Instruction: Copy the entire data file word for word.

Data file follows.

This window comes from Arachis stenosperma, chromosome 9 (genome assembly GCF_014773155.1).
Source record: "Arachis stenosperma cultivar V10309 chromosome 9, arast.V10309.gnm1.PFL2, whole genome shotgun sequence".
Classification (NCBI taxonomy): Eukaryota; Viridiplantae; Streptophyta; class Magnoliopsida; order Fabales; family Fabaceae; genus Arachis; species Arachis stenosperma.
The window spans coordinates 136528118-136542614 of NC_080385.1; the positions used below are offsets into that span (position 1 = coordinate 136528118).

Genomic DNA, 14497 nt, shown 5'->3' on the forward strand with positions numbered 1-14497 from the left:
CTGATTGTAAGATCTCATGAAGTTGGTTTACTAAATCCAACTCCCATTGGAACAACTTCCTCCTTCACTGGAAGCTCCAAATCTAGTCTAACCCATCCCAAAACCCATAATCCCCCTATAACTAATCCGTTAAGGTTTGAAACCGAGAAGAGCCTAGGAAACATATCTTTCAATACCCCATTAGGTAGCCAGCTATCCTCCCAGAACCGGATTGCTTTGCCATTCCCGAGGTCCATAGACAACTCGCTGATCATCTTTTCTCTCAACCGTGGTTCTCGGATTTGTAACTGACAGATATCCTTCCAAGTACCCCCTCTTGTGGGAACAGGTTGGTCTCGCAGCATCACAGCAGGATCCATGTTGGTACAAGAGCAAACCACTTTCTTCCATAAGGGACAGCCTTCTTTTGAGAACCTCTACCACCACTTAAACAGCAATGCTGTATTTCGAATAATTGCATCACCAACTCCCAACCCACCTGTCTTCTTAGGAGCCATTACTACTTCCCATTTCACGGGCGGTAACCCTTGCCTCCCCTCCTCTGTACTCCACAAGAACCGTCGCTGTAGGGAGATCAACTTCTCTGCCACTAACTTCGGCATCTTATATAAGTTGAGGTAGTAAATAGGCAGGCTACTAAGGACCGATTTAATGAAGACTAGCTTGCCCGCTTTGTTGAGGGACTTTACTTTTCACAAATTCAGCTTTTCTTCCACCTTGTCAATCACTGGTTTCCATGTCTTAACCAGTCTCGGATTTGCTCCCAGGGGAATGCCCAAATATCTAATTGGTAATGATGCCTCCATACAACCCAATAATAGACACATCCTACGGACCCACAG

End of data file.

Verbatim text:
This window comes from Arachis stenosperma, chromosome 9 (genome assembly GCF_014773155.1).
Source record: "Arachis stenosperma cultivar V10309 chromosome 9, arast.V10309.gnm1.PFL2, whole genome shotgun sequence".
Classification (NCBI taxonomy): Eukaryota; Viridiplantae; Streptophyta; class Magnoliopsida; order Fabales; family Fabaceae; genus Arachis; species Arachis stenosperma.
The window spans coordinates 136528118-136542614 of NC_080385.1; the positions used below are offsets into that span (position 1 = coordinate 136528118).

Genomic DNA, 14497 nt, shown 5'->3' on the forward strand with positions numbered 1-14497 from the left:
CTGATTGTAAGATCTCATGAAGTTGGTTTACTAAATCCAACTCCCATTGGAACAACTTCCTCCTTCACTGGAAGCTCCAAATCTAGTCTAACCCATCCCAAAACCCATAATCCCCCTATAACTAATCCGTTAAGGTTTGAAACCGAGAAGAGCCTAGGAAACATATCTTTCAATACCCCATTAGGTAGCCAGCTATCCTCCCAGAACCGGATTGCTTTGCCATTCCCGAGGTCCATAGACAACTCGCTGATCATCTTTTCTCTCAACCGTGGTTCTCGGATTTGTAACTGACAGATATCCTTCCAAGTACCCCCTCTTGTGGGAACAGGTTGGTCTCGCAGCATCACAGCAGGATCCATGTTGGTACAAGAGCAAACCACTTTCTTCCATAAGGGACAGCCTTCTTTTGAGAACCTCTACCACCACTTAAACAGCAATGCTGTATTTCGAATAATTGCATCACCAACTCCCAACCCACCTGTCTTCTTAGGAGCCATTACTACTTCCCATTTCACGGGCGGTAACCCTTGCCTCCCCTCCTCTGTACTCCACAAGAACCGTCGCTGTAGGGAGATCAACTTCTCTGCCACTAACTTCGGCATCTTATATAAGTTGAGGTAGTAAATAGGCAGGCTACTAAGGACCGATTTAATGAAGACTAGCTTGCCCGCTTTGTTGAGGGACTTTACTTTTCACAAATTCAGCTTTTCTTCCACCTTGTCAATCACTGGTTTCCATGTCTTAACCAGTCTCGGATTTGCTCCCAGGGGAATGCCCAAATATCTAATTGGTAATGATGCCTCCATACAACCCAATAATAGACACATCCTACGGACCCACAG